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Pitch Accent

Are you reading Homeric Greek or studying Homeric Greek with Pharr's Homeric Greek - A Book For Beginners? Here's where you can meet other Homeric Greek learners. Use this board for all things Homeric Greek.

Pitch Accent

Postby Gabrielwelter » Thu Feb 02, 2006 4:41 pm

Hi everybody; I've been sudying Homeric Greek through Pharr's book and finding it pretty enjoyable and challenging.

I've been also trying to recite Homer using pitch accent. I read this article : http://community.middlebury.edu/~harris/Classics/Greekaccents.html which suggests using a Fifth, and went on practicing with a guitar :wink: . Then just after I got the tone right I realised that something was not sounding quite well, I mean, it seemed the Fifth only sounded nice in some isolated words but very weird in any longer sentence.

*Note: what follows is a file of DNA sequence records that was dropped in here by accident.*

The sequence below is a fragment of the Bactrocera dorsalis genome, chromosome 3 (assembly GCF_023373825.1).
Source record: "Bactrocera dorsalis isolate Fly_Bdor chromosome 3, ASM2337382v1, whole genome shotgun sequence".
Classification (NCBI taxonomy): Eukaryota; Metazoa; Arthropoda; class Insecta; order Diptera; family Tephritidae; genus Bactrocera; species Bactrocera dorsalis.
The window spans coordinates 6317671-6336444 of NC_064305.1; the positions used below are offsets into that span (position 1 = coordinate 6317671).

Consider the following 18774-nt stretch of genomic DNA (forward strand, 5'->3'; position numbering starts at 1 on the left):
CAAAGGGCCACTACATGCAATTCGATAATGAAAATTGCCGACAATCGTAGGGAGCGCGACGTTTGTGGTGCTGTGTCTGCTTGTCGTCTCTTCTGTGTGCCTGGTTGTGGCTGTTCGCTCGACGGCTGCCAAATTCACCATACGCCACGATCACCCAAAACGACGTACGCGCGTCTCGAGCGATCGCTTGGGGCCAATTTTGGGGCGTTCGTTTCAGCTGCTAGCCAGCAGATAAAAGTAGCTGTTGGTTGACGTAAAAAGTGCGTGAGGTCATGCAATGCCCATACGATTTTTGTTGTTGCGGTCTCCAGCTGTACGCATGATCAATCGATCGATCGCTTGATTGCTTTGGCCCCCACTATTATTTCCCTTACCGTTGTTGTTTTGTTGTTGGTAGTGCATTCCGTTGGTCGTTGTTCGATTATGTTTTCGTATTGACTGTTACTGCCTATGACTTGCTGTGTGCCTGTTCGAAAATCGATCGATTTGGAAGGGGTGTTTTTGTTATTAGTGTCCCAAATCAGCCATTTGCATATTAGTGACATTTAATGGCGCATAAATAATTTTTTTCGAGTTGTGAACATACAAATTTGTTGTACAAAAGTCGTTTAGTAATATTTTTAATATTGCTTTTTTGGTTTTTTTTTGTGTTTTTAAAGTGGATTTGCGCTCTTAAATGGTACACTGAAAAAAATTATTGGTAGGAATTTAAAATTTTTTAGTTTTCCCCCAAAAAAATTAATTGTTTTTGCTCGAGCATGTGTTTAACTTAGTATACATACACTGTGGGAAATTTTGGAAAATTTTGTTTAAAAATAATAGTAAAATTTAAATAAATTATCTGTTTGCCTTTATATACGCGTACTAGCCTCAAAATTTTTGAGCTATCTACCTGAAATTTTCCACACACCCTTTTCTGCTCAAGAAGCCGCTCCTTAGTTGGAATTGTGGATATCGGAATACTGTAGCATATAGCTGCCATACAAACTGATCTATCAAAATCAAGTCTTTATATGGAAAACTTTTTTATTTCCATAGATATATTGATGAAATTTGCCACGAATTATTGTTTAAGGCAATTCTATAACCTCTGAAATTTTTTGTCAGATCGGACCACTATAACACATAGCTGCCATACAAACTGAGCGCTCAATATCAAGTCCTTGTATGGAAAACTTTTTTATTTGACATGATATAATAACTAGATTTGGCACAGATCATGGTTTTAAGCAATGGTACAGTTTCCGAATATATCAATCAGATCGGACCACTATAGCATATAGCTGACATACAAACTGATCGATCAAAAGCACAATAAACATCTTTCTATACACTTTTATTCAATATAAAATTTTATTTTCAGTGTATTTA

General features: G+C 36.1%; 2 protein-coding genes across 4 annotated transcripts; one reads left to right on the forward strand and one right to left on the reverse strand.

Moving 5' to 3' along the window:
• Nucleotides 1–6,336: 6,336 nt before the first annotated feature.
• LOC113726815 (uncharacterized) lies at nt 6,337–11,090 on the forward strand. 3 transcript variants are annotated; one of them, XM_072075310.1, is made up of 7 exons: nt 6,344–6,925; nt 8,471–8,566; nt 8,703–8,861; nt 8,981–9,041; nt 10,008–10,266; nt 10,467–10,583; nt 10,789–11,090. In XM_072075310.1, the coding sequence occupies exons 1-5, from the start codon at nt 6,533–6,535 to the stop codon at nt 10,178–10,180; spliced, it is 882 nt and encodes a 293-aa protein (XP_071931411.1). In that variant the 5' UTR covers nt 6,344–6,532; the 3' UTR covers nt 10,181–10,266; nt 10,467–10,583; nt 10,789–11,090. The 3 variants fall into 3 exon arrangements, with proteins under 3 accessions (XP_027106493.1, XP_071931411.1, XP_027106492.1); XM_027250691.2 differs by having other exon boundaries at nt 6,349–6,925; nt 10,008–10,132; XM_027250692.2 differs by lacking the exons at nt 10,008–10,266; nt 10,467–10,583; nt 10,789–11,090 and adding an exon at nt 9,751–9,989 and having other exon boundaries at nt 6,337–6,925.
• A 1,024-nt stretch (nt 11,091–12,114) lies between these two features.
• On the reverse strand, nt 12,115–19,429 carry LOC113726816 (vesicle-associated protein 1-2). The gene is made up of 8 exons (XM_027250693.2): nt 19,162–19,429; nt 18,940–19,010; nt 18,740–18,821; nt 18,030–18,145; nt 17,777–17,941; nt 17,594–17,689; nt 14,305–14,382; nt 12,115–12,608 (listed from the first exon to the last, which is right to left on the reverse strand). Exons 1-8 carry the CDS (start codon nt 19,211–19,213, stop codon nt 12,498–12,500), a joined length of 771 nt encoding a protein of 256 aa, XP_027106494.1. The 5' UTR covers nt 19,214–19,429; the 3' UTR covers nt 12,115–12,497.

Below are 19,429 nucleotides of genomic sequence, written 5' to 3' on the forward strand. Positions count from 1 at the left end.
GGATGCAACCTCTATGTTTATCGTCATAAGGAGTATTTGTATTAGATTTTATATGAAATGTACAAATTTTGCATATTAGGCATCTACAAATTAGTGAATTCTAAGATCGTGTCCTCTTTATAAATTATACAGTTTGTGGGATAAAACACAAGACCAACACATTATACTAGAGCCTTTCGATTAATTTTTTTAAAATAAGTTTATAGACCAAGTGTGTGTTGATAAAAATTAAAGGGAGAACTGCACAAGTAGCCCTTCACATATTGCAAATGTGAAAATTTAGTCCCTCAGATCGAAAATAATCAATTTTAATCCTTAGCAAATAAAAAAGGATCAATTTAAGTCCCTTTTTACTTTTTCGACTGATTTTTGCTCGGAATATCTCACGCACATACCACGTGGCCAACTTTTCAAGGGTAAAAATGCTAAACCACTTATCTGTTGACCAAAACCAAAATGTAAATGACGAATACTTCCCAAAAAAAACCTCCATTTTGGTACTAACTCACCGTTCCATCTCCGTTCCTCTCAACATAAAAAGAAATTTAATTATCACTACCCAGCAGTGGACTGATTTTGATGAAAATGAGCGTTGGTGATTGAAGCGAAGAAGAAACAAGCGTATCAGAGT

Then after hearing annis' recitation I realised the tone was too high. I guess William uses a Major Third(is that right?) and that sounds soooo much better than the fifth! :D Now I'm practicing with major thirds and I'm much more satisfied.

Has anyone tried another tone, or thinks some tone is better-sounding or more historically acurate than the others?
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Re: Pitch Accent

Postby annis » Thu Feb 02, 2006 6:15 pm

Gabrielwelter wrote:Has anyone tried another tone, or thinks some tone is better-sounding or more historically acurate than the others?


Well, when we speak of the pitch of the accent we're really speaking about an average. I wouldn't aim for a fixed interval. Normal phrasing considerations would lead to different intervals, as would style of delivery. In other languages where this matters, the pitch interval differs from speaker to speaker, and will generally be wider when speaking loudly, formally, or when excited.
William S. Annis — http://www.aoidoi.org/http://www.scholiastae.org/
τίς πατέρ' αἰνήσει εἰ μὴ κακοδαίμονες υἱοί;
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